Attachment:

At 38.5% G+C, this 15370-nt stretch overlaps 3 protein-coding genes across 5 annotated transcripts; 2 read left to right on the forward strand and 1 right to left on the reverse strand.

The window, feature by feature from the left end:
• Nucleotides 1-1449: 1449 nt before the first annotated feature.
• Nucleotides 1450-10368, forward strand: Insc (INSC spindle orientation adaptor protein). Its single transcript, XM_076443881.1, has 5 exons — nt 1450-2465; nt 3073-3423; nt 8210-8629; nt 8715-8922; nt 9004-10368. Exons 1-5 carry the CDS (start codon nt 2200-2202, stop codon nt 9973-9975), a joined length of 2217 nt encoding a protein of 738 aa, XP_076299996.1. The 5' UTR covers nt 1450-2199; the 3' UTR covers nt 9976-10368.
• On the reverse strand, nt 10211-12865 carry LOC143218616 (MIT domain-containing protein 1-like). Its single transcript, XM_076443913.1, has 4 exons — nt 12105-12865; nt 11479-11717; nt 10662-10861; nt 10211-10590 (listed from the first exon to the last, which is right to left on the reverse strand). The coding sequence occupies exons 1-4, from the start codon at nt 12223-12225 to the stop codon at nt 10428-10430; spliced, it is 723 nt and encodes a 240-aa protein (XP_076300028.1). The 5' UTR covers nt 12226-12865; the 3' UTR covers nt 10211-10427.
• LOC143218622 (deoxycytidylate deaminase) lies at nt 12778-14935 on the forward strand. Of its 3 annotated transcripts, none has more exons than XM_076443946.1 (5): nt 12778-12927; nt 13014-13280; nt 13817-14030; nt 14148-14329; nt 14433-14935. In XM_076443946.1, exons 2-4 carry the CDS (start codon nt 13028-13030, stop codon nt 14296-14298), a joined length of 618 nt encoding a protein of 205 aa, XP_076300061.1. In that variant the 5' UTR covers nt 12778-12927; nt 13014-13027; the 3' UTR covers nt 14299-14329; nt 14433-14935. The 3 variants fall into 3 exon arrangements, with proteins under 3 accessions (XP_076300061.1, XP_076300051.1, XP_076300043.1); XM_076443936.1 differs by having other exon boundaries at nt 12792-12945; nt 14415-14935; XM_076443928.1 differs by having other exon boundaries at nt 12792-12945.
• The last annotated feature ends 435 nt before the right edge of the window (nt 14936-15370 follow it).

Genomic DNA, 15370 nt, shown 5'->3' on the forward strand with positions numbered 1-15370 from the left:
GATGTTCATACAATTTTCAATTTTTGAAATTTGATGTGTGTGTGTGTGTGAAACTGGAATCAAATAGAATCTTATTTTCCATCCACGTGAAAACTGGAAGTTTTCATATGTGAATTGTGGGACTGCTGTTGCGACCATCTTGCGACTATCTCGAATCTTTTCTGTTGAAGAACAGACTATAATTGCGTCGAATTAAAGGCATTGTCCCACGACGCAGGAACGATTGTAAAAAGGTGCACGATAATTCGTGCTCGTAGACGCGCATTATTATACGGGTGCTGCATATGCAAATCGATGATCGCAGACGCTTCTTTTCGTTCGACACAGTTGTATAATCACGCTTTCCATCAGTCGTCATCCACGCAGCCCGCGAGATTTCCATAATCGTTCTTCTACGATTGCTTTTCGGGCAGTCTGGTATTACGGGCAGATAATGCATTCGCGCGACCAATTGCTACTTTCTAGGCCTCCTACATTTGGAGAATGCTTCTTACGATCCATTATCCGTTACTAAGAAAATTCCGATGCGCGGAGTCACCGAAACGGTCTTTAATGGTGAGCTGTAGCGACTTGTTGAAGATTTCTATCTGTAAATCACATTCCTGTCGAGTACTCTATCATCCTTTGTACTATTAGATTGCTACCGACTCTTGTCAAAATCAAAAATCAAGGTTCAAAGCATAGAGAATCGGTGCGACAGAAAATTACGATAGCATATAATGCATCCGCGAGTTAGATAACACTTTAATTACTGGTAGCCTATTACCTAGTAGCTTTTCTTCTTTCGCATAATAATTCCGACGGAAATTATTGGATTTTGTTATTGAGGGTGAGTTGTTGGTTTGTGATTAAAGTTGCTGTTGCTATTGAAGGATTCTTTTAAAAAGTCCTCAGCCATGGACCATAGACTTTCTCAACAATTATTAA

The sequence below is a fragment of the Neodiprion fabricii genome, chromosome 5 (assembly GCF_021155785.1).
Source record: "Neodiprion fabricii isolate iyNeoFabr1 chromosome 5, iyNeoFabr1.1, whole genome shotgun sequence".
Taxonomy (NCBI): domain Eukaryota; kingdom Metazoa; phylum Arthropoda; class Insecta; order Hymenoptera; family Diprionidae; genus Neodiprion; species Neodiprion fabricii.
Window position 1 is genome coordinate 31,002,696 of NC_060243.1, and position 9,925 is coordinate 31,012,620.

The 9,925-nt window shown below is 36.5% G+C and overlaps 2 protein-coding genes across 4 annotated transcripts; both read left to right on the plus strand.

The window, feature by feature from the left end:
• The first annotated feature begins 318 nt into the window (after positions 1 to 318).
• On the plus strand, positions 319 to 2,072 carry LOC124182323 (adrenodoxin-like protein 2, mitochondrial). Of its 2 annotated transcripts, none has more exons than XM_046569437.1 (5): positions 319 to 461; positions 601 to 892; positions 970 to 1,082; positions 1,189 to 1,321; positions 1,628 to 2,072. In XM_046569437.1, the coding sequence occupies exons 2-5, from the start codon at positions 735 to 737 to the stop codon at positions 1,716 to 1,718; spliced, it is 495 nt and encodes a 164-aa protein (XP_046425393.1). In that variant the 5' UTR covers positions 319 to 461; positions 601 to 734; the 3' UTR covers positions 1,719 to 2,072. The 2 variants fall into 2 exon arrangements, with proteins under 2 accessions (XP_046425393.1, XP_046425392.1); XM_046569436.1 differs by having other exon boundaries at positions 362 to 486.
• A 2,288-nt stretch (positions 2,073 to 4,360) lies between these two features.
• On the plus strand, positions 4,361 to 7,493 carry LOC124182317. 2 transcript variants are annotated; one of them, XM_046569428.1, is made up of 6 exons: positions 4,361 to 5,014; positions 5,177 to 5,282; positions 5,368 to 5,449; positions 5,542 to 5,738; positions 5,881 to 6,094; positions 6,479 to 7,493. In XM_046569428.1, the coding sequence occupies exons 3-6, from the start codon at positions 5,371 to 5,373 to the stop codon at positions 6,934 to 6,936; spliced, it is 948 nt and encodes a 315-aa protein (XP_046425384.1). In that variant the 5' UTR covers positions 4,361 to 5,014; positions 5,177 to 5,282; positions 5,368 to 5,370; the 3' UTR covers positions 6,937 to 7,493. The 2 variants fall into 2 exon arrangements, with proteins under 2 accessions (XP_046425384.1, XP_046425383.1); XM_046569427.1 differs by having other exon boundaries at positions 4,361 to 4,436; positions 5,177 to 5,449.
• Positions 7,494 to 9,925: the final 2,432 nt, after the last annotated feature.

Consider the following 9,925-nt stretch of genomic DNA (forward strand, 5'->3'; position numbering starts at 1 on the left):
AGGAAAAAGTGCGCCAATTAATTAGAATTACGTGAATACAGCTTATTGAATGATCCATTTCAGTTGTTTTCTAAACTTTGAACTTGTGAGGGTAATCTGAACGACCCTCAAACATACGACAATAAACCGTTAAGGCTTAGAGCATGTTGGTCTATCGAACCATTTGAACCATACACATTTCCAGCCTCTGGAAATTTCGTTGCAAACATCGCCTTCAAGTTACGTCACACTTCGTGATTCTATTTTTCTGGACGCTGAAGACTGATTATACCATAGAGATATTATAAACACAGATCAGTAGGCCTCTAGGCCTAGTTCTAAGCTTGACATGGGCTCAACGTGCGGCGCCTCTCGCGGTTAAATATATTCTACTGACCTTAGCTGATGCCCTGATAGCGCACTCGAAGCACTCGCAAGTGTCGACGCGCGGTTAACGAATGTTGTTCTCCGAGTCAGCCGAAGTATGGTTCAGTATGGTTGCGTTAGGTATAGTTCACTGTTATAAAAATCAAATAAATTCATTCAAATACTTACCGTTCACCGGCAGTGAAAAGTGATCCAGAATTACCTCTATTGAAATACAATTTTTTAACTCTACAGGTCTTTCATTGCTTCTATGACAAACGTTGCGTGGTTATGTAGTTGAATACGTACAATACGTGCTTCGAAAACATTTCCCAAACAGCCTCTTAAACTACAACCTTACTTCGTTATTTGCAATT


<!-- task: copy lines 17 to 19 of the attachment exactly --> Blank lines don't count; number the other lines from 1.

• On the plus strand, positions 319 to 2,072 carry LOC124182323 (adrenodoxin-like protein 2, mitochondrial). Of its 2 annotated transcripts, none has more exons than XM_046569437.1 (5): positions 319 to 461; positions 601 to 892; positions 970 to 1,082; positions 1,189 to 1,321; positions 1,628 to 2,072. In XM_046569437.1, the coding sequence occupies exons 2-5, from the start codon at positions 735 to 737 to the stop codon at positions 1,716 to 1,718; spliced, it is 495 nt and encodes a 164-aa protein (XP_046425393.1). In that variant the 5' UTR covers positions 319 to 461; positions 601 to 734; the 3' UTR covers positions 1,719 to 2,072. The 2 variants fall into 2 exon arrangements, with proteins under 2 accessions (XP_046425393.1, XP_046425392.1); XM_046569436.1 differs by having other exon boundaries at positions 362 to 486.
• A 2,288-nt stretch (positions 2,073 to 4,360) lies between these two features.
• On the plus strand, positions 4,361 to 7,493 carry LOC124182317. 2 transcript variants are annotated; one of them, XM_046569428.1, is made up of 6 exons: positions 4,361 to 5,014; positions 5,177 to 5,282; positions 5,368 to 5,449; positions 5,542 to 5,738; positions 5,881 to 6,094; positions 6,479 to 7,493. In XM_046569428.1, the coding sequence occupies exons 3-6, from the start codon at positions 5,371 to 5,373 to the stop codon at positions 6,934 to 6,936; spliced, it is 948 nt and encodes a 315-aa protein (XP_046425384.1). In that variant the 5' UTR covers positions 4,361 to 5,014; positions 5,177 to 5,282; positions 5,368 to 5,370; the 3' UTR covers positions 6,937 to 7,493. The 2 variants fall into 2 exon arrangements, with proteins under 2 accessions (XP_046425384.1, XP_046425383.1); XM_046569427.1 differs by having other exon boundaries at positions 4,361 to 4,436; positions 5,177 to 5,449.